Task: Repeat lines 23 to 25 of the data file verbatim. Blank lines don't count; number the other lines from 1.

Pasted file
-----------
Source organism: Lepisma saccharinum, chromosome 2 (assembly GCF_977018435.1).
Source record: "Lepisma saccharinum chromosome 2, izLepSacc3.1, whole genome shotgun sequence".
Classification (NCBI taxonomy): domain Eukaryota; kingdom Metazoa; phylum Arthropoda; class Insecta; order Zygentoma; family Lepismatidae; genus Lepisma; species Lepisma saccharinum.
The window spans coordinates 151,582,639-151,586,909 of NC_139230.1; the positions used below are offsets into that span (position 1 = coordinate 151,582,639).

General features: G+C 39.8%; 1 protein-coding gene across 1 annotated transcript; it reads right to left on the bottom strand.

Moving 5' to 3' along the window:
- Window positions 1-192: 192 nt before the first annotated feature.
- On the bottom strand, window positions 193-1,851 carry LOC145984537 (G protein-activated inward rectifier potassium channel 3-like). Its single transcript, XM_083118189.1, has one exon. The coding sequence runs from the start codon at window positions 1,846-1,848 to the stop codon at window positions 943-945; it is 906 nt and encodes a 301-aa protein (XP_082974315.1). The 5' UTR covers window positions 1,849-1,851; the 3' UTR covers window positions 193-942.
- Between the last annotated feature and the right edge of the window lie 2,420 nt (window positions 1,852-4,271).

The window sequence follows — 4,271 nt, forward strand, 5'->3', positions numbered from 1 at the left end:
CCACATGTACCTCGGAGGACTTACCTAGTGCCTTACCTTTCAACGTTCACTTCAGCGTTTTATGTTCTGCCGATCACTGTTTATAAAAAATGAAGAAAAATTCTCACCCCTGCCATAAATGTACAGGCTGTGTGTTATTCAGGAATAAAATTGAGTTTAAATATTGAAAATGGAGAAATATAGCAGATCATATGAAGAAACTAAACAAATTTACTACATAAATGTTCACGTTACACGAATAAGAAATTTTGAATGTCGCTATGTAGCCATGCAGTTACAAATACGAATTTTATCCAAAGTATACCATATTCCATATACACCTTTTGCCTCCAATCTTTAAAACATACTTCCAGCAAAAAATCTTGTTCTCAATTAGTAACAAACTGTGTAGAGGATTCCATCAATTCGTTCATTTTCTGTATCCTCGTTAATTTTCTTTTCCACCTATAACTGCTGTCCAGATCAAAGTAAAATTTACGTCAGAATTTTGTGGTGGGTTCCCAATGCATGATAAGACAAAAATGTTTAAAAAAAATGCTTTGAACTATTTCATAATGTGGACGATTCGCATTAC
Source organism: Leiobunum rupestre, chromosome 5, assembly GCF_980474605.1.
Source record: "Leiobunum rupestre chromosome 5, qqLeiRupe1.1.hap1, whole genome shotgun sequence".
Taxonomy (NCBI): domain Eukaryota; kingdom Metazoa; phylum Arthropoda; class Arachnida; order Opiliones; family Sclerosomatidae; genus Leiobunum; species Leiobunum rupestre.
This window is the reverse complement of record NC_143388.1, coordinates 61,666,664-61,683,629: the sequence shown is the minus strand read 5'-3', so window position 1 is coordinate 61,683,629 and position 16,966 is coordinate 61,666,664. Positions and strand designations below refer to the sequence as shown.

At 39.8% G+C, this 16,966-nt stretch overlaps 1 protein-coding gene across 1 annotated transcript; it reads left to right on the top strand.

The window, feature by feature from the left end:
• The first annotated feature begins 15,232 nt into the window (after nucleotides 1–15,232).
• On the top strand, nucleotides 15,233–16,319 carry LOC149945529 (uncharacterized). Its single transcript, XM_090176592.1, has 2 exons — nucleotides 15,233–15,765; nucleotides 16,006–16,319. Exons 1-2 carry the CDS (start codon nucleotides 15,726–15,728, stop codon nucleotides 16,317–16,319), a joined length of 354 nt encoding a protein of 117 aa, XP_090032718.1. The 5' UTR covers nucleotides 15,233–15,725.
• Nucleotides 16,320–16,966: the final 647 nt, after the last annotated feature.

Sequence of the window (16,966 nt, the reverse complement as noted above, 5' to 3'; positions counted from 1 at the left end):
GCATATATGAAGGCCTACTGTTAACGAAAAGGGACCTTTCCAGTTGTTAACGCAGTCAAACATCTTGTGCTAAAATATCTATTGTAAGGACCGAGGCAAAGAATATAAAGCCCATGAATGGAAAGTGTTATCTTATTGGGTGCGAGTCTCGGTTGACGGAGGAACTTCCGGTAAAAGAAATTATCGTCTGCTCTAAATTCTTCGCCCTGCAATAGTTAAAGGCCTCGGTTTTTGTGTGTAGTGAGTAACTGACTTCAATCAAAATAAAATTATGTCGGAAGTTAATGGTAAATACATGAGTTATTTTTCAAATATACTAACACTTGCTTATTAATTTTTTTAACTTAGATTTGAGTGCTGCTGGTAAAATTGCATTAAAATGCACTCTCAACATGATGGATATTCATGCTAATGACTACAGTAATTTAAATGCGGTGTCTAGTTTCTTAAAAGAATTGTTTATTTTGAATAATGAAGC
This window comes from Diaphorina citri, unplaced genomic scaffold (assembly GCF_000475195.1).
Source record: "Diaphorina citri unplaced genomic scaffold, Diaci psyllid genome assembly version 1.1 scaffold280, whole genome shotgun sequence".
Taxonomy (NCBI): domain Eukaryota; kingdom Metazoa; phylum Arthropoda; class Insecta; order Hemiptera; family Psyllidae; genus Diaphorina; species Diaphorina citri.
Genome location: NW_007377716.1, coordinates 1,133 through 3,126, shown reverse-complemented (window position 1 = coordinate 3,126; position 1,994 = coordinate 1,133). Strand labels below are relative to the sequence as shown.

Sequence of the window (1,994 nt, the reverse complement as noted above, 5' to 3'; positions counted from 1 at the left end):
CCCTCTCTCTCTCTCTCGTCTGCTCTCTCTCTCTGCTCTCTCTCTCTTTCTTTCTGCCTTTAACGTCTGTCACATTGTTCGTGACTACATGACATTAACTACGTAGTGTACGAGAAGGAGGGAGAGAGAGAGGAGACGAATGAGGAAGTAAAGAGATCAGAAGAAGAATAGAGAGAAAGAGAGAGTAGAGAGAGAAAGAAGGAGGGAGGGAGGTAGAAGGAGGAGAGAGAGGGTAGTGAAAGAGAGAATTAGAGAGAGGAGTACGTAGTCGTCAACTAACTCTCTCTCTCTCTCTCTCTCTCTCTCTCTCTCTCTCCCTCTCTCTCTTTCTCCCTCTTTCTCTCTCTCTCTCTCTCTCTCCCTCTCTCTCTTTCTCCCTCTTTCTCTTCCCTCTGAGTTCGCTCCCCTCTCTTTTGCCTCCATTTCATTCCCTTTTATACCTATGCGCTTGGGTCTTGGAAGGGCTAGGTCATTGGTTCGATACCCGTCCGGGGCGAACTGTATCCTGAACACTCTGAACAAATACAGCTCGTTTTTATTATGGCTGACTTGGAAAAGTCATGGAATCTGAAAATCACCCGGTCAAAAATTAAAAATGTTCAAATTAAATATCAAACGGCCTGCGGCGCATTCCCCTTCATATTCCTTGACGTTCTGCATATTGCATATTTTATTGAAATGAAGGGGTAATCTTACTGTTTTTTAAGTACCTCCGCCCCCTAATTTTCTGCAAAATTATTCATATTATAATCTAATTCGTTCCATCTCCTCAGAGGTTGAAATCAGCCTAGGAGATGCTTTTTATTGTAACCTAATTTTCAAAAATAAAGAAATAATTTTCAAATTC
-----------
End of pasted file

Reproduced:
This window comes from Diaphorina citri, unplaced genomic scaffold (assembly GCF_000475195.1).
Source record: "Diaphorina citri unplaced genomic scaffold, Diaci psyllid genome assembly version 1.1 scaffold280, whole genome shotgun sequence".
Taxonomy (NCBI): domain Eukaryota; kingdom Metazoa; phylum Arthropoda; class Insecta; order Hemiptera; family Psyllidae; genus Diaphorina; species Diaphorina citri.